Pensacola Hospitals To Benefit From State Funding
Two non-profit hospitals in Pensacola will be major beneficiaries in the Florida Legislature’s plan to fill a $1.2 billion hole in the federal Low Income Pool program.
The $400 million in state money taking up part of the slack is aimed at attracting other federal funds for two purposes: to offset the federal LIP decrease, and raise Medicaid payments for all hospitals in the state.
“Hospitals were concerned about going backwards, with potential elimination of the funds from both CMS [Centers for Medicare and Medicaid Services] and as well from the state,” said Mark Faulkner, President and CEO of Baptist Healthcare, whose funding goes from $7.7 million to almost $11 million.
Prior to the agreement, Baptist had been bracing for up to $7 million in budget cuts for the new fiscal year.
“We were evaluating some reductions in services, some other cost-containment measures that mainly had to do with the elimination of services specifically that would have been caught up in this year’s budget cycle,” Faulkner said. “Fortunately, we’re early enough in our fiscal year planning, which starts October 1, to be able to avert drastic measures.”
Sacred Heart Health System’s share is increasing from almost $20 million in the just-ended fiscal year, to just over $28 million in the new spending plan. Susan Davis is the system’s President and CEO, and says that’s a far cry from just a month ago, when they were looking at a $24 million cut in programs and services.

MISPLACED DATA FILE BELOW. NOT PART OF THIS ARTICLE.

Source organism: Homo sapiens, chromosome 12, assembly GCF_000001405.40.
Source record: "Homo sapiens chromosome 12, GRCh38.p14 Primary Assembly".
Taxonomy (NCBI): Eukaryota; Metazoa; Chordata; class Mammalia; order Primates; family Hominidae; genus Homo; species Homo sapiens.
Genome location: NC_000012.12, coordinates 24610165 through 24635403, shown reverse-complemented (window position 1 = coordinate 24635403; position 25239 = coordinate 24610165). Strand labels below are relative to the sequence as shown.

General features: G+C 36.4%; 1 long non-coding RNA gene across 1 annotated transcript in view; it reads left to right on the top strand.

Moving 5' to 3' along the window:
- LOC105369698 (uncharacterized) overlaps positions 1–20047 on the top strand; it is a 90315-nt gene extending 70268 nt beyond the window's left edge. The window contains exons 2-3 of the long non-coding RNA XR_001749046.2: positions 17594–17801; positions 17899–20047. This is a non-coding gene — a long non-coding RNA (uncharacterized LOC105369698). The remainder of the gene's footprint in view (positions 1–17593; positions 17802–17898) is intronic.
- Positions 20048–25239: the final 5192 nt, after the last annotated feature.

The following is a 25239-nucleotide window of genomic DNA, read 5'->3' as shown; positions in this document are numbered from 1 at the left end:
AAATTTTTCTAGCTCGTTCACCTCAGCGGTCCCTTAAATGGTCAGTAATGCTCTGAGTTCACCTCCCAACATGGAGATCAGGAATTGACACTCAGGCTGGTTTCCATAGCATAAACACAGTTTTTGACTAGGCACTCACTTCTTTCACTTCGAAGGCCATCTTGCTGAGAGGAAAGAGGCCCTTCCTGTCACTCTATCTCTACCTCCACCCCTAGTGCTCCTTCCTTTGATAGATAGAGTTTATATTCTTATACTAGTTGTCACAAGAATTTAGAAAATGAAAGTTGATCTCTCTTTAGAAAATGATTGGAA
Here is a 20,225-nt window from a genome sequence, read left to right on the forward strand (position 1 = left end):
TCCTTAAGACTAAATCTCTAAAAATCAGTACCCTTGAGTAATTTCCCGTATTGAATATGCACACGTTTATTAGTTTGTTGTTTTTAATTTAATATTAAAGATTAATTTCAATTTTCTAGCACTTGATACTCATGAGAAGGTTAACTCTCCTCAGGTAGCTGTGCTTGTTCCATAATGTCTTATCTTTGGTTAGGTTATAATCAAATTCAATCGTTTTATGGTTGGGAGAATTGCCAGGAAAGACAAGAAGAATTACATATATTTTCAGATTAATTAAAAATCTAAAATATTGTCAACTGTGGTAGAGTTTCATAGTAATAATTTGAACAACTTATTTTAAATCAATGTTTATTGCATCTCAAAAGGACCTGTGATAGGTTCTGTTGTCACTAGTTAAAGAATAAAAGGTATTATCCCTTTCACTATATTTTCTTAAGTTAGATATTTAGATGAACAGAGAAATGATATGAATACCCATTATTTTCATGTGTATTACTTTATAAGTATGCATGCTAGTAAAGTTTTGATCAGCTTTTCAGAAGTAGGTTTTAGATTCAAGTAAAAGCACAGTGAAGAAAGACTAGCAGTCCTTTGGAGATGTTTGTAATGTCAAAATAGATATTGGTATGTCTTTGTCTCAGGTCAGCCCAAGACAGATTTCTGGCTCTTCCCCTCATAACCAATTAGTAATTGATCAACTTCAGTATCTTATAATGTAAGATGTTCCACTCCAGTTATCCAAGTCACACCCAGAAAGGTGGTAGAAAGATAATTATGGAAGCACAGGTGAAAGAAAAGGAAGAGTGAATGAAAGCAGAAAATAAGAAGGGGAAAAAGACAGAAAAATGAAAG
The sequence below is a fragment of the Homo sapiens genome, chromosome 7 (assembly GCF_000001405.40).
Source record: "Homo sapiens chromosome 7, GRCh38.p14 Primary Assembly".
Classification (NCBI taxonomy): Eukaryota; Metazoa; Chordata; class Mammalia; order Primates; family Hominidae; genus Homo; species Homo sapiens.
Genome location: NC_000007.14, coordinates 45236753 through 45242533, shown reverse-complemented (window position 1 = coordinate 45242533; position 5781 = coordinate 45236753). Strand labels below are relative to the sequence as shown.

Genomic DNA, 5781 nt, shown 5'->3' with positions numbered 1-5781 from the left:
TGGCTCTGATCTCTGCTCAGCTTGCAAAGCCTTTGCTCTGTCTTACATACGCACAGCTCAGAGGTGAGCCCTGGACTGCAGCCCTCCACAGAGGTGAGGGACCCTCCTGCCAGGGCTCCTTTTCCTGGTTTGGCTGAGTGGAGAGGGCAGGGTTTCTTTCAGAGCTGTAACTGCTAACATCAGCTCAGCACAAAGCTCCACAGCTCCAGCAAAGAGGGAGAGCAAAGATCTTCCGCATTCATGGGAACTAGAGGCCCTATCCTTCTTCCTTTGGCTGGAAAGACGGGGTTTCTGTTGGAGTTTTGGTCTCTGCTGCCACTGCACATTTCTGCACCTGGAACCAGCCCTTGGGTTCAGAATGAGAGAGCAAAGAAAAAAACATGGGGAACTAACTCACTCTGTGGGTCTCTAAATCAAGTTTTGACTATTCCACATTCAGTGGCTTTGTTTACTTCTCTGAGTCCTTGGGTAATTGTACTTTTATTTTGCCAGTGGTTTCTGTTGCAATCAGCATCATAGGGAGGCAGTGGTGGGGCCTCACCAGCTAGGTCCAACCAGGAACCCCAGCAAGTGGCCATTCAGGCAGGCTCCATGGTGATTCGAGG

As far as the additional eight million dollars coming to Sacred Heart, Davis says she’ll have no problem finding uses for it, to offset losses.
“In our oncology program or medical group in care for patients that have no insurance, or are under-insured,” Davis said. “We have a $64 million in uncompensated care that we provide.”
Some Florida hospitals are losing money under the new formula. State payments for Bay Medical Center in Panama City would slide from about 13 million dollars to just under ten million. And Davis cautions that the windfall they’re seeing this fiscal year, may not be there in the next.
“The bad news is about this LIP funding, is [that] it’s one year,” Davis said. “We will not be in the same place next year as we are this year. That $28 million is all at risk again next year.”
Meanwhile, a panel formed by Gov. Rick Scott to examine health care finances continues to hold meetings around Florida. Scott has indicated he wants the Commission on Healthcare and Hospital Funding to come up with future modifications.